University of Wisconsin Center for Cooperatives
Rural Cooperatives, March/April 1997, pg. 30-31
Published by the Rural Business and Cooperative Development Service 

Non-patronage Business Reaches $17.9 Billion

Charles A. Kraenzle

Director, Statistics
USDA/Rural Business-Cooperative Service  

The non-patronage business conducted by U.S. farmer cooperatives totaled $17.9 billion in 1995, representing 15.9 percent of the $112.3 billion in gross business volume. These figures are up slightly from 1994 levels, which showed non-patronage business reaching $15.6 billion, or 14.8 percent of cooperatives' gross business volume of $105.5 billion.

    In 1989, the first year data were published, non-patronage business reached $10.3 billion, or 11.6 percent of the total. The $17.9 billion represents a seven-year high in both business volume and as a percentage of total business (table 1).

    Marketing cooperatives generated $14.1 billion of the $17.9 billion in total non-patronage business, followed by the $3.7 billion of farm supply cooperatives, and $115 million from related-service cooperatives. Total non-patronage business of marketing cooperatives nearly doubled during the seven-year span of 198995 (fig. 1).
(left graph) Co-ops' non-patronage business by cooperative type 89-95; (right graph) Non-patronage business from marketings, farm supplies, and related services, 1989-95

    Grain and oilseed (excluding cottonseed) cooperatives led the marketing cooperatives with nearly $5.5 billion, or 39 percent, of the $14.1 billion total nonpatronage business. Dairy cooperatives were second with nearly $2.7 billion, or 19.2 percent. Fruit and vegetable cooperatives followed in volume of non-patronage business with nearly $2 billion or 14.1 percent.

    Cooperatives' total non-patronage business volume is generated from farm marketings, sales of farm supplies, service receipts and other income. In 1995, more than $10.7 billion-or 60.1 percent of the $17.9 billion in total non-patronage business-came from crop and livestock marketings. Nearly $6.6 billion, or 36.8 percent, was generated from sales of farm supplies. The remaining $547 million, or 3.1 percent, was non-patronage business from service receipts and other income. Figure 2 shows non-patronage marketing business volume increased sharply during 1992-95, while the non-patronage farm supply business volume gradually increased from 1989 to 1995. In comparison, non-patronage business from service receipts and other income remained fairly flat.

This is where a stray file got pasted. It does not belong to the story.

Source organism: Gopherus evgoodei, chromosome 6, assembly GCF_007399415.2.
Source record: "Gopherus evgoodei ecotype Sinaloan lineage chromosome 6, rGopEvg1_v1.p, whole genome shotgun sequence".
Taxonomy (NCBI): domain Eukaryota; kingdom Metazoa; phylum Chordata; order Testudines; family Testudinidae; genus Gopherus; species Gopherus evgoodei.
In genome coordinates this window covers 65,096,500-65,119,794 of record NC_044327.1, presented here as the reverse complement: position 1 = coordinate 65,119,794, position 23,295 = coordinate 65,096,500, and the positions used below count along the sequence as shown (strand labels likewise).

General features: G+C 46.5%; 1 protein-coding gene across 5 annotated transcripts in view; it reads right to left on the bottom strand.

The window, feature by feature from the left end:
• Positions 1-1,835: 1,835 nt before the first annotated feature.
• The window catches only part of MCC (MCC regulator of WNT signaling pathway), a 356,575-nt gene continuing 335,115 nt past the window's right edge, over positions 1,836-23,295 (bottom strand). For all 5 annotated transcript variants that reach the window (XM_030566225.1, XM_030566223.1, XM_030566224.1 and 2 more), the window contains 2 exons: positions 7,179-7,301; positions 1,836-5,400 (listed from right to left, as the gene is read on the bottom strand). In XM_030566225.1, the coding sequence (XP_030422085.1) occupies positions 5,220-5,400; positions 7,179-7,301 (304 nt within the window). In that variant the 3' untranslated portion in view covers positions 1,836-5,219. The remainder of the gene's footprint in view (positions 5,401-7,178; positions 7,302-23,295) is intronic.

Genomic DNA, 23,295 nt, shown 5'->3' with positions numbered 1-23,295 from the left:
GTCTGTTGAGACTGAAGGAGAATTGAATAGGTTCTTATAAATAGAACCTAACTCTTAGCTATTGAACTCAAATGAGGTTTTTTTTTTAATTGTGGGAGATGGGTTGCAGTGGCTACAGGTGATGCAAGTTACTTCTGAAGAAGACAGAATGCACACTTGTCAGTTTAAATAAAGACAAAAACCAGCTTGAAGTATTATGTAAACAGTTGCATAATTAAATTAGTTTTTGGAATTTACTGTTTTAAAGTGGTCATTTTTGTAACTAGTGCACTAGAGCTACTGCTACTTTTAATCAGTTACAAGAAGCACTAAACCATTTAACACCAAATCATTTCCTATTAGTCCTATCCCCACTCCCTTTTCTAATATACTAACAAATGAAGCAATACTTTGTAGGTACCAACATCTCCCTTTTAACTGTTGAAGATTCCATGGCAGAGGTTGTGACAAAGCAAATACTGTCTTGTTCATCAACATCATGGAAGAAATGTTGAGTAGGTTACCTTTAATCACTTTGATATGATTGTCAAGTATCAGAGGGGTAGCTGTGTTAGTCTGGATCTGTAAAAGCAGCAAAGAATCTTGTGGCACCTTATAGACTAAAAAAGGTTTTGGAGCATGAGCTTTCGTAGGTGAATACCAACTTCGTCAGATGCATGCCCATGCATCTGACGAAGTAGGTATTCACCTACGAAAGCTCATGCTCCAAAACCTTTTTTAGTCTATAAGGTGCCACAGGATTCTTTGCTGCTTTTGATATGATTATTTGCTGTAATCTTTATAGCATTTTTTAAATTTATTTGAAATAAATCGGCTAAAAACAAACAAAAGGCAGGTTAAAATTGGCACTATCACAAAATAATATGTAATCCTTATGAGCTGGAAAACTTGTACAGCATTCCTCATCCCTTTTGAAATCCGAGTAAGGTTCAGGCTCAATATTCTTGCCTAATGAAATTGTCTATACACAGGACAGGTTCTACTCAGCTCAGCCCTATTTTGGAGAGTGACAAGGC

Many cooperatives market farm products, sell farm supplies and provide related-services where sales of each contribute to non-patronage business. From 1989 to 1995, 76.2 percent of marketing cooperatives' non-patronage business came from marketings, 20.5 percent from sales of farm supplies and the remainder, 3.3 percent, from services receipts and other income (fig. 3). In comparison, farm supply cooperatives reported 86.9 percent of non-patronage business came from sales of farm supplies, 8.5 percent from marketings and 4.6 percent from service receipts and other income. In service cooperatives, 68.1 percent of non-patronage business came from services, 26.4 percent from sales of farm supplies and 5.5 percent from marketings.

(left graph) Non-patronage percentage from marketings, farm supplies sales, and services by cooperative type 1989-95; (right graph) Distribution of total non-patient business by co-op type, 1989-95

    The distribution of total non-patronage business among selected types of cooperatives for 1989-95 is shown in figure 4. Grain and oilseed cooperatives accounted for the largest proportion, 31.6 percent, followed by farm supply, dairy, and fruit and vegetable cooperatives. Grain and oilseed and farm supply (including service) cooperatives accounted for 60.6 percent of total nonpatronage business during this period.

    Data were taken from the annual survey of farmer cooperatives by the Cooperative Services unit of USDA’s Rural Business-Cooperative Service. Cooperatives were asked to report the percent of total commodity marketing sales, percent of farm supplies and other related sales and percent of service receipts and other income handled on a non-patronage basis. Data obtained from respondents were expanded to represent all cooperatives in the year for which the data were collected.

Table 1 - Co-ops' total gross and nonpatronage business volume, 1989-95 1
Business volume
Non-patronage as
a proportion of total
--- Billion dollars ---
1 Non-patronage business is defined as any business conducted in which there is no pre-existing legal obligation to pay patronage refunds. Most of this is non-member business.

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